When the Denver Broncos roll into M&T Bank Stadium on Sunday, history will not be on their side. Denver is 0-4 all time in B’More, the last loss being the 30-7 shellacking the Ravens put on them last season. Again the Broncos come into town with an apparent “house of cards” number attached to them. In 2009, it was their 6-0 record, which made them look much better than they actually were. This year, I’m thinking it’s their top-ranked passing attack.
You read that right.
It’s not Drew Brees’ Saints, Peyton Manning’s Colts, or even Matt Schaub’s Texans that own the top aerial attack in the NFL through four weeks…its Kyle Orton’s Broncos.
The same Broncos that are now without their leading receiver from 2009, one of the best in the game, Brandon Marshall. The same Broncos that are now throwing the ball all over the field to guys like Jabar Gaffney, Brandon Lloyd, and Eddie Royal. That’s the team that leads the NFL in passing yardage.
Again, I’m not terribly impressed.
Though those three have each had a 100-yard game already this season, the secondaries Denver has faced are not exactly the cream of the crop: Jacksonville – 30th against the pass in 2010, Indianapolis – 15th, Seattle – 29th, and Tennessee – 13th. This week, they’ll face a Ravens secondary that, despite being told all offseason that they were going to be the team’s Achilles heel, are the best unit in the NFL at the moment. Even without Dominique Foxworth or Ed Reed, the Ravens currently boast three cornerbacks playing extremely well – Lardarius Webb, Fabian Washington, and Chris Carr – another who has a track record of strong performances and should see plenty of the field this week – Josh Wilson – another who had a great preseason and appeared ready to step in and contribute – Cary Williams – and a backup safety who has proven that he can come in and cover one-on-one in a pinch – Haruki Nakamura. The Broncos don’t have a true #1 wideout, as Orton has shown that he can spread the ball around very evenly, but that could play right into the hands of the Ravens, who have 5 or 6 players who can adequately cover, despite not having a big-name “shut down” cornerback.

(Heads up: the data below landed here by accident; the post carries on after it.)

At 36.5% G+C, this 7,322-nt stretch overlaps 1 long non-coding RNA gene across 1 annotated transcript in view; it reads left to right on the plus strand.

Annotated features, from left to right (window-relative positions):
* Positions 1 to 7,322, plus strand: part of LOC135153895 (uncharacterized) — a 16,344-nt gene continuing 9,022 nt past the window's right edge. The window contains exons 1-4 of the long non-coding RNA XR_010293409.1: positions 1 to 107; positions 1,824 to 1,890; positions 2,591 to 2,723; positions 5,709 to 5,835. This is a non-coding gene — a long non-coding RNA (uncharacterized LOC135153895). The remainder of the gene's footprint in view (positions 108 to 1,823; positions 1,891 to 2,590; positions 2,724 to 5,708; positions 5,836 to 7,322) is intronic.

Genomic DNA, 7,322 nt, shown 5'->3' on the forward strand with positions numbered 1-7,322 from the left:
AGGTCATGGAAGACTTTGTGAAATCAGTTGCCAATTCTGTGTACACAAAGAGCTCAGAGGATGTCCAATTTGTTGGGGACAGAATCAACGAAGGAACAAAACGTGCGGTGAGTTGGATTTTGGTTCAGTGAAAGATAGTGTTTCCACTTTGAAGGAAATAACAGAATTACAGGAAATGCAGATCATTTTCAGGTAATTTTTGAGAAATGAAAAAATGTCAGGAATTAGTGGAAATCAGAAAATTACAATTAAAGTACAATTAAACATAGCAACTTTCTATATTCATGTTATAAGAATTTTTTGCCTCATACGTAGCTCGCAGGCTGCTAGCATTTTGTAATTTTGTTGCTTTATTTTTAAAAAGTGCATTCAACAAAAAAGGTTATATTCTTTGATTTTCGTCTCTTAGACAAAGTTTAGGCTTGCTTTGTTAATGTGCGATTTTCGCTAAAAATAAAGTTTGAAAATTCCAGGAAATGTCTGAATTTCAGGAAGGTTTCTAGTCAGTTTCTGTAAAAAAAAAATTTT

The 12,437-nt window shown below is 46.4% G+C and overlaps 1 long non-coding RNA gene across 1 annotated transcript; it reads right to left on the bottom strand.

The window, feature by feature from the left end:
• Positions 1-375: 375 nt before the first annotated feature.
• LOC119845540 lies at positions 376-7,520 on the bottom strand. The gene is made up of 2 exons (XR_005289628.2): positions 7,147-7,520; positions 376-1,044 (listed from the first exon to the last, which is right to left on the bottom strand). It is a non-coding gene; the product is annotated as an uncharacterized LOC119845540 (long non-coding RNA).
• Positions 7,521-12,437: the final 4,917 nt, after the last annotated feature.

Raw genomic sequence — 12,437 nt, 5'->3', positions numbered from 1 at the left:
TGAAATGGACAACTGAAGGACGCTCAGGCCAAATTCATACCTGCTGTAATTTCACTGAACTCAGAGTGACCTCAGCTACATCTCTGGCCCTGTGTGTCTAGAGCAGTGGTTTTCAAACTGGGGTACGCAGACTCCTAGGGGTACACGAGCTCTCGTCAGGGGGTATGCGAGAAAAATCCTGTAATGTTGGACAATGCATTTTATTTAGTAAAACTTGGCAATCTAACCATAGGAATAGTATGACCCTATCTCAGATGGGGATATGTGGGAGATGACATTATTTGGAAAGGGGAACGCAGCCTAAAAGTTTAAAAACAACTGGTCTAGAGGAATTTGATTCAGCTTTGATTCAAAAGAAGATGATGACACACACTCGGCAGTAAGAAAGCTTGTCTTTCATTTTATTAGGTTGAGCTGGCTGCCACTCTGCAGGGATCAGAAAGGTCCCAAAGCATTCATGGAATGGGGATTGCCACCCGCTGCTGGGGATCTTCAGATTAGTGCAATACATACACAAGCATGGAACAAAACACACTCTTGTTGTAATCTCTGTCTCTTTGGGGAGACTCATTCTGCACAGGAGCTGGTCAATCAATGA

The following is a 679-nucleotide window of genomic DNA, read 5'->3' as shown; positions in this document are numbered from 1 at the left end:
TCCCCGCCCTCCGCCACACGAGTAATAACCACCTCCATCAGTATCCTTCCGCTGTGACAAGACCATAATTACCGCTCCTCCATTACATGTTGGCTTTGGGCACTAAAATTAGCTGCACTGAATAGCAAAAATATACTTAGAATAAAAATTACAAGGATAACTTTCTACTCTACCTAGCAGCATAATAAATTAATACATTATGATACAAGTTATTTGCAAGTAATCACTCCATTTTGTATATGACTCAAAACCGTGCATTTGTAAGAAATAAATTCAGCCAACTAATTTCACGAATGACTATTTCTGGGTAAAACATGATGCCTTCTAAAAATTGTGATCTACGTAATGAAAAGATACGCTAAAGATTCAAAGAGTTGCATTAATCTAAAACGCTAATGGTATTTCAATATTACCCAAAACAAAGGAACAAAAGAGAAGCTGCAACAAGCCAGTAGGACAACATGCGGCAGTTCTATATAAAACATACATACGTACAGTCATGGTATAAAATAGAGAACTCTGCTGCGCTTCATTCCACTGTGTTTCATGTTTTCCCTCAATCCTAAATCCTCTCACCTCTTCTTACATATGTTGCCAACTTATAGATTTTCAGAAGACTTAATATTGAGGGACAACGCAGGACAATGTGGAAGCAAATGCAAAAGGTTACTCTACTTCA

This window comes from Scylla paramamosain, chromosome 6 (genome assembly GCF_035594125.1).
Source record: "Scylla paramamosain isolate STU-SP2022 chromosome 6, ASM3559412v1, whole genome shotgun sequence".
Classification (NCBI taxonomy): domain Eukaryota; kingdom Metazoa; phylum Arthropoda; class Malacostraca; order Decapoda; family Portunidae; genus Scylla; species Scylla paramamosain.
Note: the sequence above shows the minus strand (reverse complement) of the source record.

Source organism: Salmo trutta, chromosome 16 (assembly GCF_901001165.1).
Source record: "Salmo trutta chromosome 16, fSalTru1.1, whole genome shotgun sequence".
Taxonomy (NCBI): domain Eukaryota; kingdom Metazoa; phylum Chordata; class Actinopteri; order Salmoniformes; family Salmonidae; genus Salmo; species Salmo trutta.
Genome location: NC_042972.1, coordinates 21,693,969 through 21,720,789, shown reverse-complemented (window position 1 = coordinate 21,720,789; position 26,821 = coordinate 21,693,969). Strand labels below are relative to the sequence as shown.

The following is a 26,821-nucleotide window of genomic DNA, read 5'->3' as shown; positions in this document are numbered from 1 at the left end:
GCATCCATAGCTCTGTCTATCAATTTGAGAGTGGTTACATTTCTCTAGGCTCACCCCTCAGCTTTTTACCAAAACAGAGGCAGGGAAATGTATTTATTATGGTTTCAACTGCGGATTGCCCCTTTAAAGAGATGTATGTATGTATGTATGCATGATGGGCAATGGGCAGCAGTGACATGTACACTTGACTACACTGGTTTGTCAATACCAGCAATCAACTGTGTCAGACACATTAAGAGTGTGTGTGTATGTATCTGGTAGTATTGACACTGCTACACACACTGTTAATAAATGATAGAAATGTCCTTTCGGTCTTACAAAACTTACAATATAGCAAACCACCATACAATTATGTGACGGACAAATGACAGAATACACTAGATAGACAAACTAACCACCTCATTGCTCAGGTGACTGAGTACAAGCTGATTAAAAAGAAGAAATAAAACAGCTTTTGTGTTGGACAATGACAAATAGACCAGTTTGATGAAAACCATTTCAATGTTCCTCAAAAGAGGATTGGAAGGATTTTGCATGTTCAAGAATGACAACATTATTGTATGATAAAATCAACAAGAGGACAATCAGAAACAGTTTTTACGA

I could be way off base here (wouldn’t be the first time, won’t be the last), but it just looks like a good matchup for B’More to me.
Another thing – the reason the Broncos have had to fling it around so much is that they cannot run it. At all. At 55 yards per game, the Broncos own the NFL’s worst rushing attack by more than 10 yards per game (The 31st ranked team, The Bears, average 68.8 ypg.) Their #1 running back, second year player Knowshon Moreno, has missed the team’s last two games with a hamstring injury. Moreno practiced Wednesday, but not Thursday, and will be, at best, considered questionable for Sunday (though if you tell him Ed Reed isn’t playing, that may change to probable.) (Edit – Moreno is OUT) Filling in for Moreno has been former Patriots’ first round pick (and eventual bust) Lawrence Moroney. Moroney, though, has just 29 yards on 23 carries (not a typo) through his two starts.
Moreno, Maroney, whatever. It doesn’t matter – this game proves a great opportunity for the Ravens’ run defense to move up from their slightly misleading 23rd overall rank.